Swamplandia! Should Remain a Short Story

Review of Swamplandia! by Karen Russell

Although Swamplandia! somehow stole one of the three finalist positions for the 2012 Pulitzer Prize in Fiction, the book lacks the strength to compete at that level. It is a simple exile-and-return story of a family.  The only element that might keep readers interested would be Karen Russell’s ingenuity in crafting fun sentences and a fantastical world where a child’s perspective and reality meld into one.

Swamplandia! spins a tale about the Bigtree clan, comprised of Hilola, the Chief, and their three children, Osceola, Ava, and Kiwi. The story is told from the perspective of Ava in the first person and in some chapters from Kiwi’s angle, but in the third person. On an island, the Bigtrees own an alligator amusement park named Swamplandia! where the key attraction is Hilola’s dive into a tank full of alligators and her successful swim to safety. The Chief performs an alligator wrestling act and the children play supporting roles in the management of the park.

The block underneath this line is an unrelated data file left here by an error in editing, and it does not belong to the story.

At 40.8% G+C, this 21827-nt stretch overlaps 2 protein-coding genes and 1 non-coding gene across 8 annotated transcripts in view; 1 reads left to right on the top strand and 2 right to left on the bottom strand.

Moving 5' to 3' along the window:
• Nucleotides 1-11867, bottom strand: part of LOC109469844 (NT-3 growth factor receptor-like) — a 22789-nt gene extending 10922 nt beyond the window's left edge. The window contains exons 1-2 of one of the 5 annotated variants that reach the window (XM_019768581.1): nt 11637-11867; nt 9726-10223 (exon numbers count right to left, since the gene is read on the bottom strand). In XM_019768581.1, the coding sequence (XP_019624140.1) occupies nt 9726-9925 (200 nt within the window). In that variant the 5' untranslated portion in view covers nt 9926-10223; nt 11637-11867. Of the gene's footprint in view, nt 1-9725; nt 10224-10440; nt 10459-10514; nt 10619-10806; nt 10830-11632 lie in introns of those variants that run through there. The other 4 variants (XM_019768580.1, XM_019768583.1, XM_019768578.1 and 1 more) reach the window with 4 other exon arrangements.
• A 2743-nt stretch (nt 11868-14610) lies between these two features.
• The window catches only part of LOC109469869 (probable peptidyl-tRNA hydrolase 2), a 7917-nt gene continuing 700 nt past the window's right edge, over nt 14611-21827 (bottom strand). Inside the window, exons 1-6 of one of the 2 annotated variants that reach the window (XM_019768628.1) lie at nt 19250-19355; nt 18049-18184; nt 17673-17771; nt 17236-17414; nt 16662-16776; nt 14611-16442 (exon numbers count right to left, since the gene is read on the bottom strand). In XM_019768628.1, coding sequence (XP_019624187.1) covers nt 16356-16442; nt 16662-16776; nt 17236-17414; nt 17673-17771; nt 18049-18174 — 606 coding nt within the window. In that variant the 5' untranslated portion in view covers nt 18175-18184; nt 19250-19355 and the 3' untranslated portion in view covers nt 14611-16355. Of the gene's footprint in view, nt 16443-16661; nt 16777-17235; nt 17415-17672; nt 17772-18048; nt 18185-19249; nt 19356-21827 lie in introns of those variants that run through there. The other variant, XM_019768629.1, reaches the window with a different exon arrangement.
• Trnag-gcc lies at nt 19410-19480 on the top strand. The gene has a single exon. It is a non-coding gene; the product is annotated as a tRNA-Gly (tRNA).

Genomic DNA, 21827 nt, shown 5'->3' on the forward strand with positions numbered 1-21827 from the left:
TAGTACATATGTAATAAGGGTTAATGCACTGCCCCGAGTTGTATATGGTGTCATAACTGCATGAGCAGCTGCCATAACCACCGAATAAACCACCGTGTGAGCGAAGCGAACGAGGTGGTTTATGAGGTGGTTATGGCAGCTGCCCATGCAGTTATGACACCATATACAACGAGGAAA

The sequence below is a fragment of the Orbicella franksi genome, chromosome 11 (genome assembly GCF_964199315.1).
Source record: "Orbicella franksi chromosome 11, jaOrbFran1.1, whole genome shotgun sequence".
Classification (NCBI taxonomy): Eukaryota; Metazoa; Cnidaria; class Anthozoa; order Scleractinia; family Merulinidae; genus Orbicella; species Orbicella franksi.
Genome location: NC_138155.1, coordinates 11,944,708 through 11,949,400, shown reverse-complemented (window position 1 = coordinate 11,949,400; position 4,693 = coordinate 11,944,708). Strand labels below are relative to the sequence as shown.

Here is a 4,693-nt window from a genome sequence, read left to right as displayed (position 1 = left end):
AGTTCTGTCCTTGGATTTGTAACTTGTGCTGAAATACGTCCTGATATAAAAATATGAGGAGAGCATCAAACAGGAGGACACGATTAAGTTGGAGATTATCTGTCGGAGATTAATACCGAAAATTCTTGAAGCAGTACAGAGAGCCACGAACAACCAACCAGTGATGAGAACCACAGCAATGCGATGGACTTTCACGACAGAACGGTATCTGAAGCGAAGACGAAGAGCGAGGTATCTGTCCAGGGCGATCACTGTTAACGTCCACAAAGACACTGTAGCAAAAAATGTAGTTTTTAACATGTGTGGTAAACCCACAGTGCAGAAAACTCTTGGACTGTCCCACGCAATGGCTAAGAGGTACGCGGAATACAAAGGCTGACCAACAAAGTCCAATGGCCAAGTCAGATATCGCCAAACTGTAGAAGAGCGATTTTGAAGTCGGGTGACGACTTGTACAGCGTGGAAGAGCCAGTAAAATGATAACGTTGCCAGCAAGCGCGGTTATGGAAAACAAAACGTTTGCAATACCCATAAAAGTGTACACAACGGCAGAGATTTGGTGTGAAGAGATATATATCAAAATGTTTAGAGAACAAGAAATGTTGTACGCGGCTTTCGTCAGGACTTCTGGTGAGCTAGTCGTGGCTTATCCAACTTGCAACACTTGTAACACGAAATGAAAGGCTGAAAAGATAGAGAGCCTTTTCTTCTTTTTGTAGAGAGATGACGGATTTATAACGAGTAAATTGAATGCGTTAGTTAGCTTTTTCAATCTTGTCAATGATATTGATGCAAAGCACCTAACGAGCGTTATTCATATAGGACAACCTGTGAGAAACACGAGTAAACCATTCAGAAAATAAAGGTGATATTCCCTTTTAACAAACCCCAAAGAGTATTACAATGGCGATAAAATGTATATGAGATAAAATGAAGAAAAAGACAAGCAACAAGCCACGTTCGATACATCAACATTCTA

Instead of being eaten by alligators, Hilola succumbs to ovarian cancer. After her death, things fall apart. People stop coming because Hilola’s act is gone, a rival park is created on the mainland named The World of Darkness, and the children have problems swallowing reality. Money becomes scarce and Kiwi, the son, decides to go to the mainland and make money for the family, believing that the Chief is mismanaging Swamplandia!. Osceola runs off with the ghost of a dead dredgeman whom she intends to marry while Ava chases after her sister with the help of a Charon-like Birdman.

The family members each go their separate ways only to be reunited at the end to the collective sigh of relief of the Bigtrees. Swamplandia! borders on absurdity in the way it describes the characters and the situations they find themselves in. Kiwi finds himself employed at none other than The World of Darkness, where park patrons are called Lost Souls and accompany a whole host of Dante-esque allusions in the hell-themed rides. But after a hundred pages or so, the appeal of exaggerated language begins to wear thin and the story becomes onerous.

There are some potentially powerful themes present in the narrative that Karen Russell failed to develop–of adolescence, of a father’s failure to live up to his responsibilities, of Kiwi’s childish determination to show the Chief the error of his ways, and of the inviolability of the family. In the end, the story doesn’t really go anywhere and didn’t really need to be told. The characters, while initially stimulating, become increasingly anodyne as boredom creeps in.

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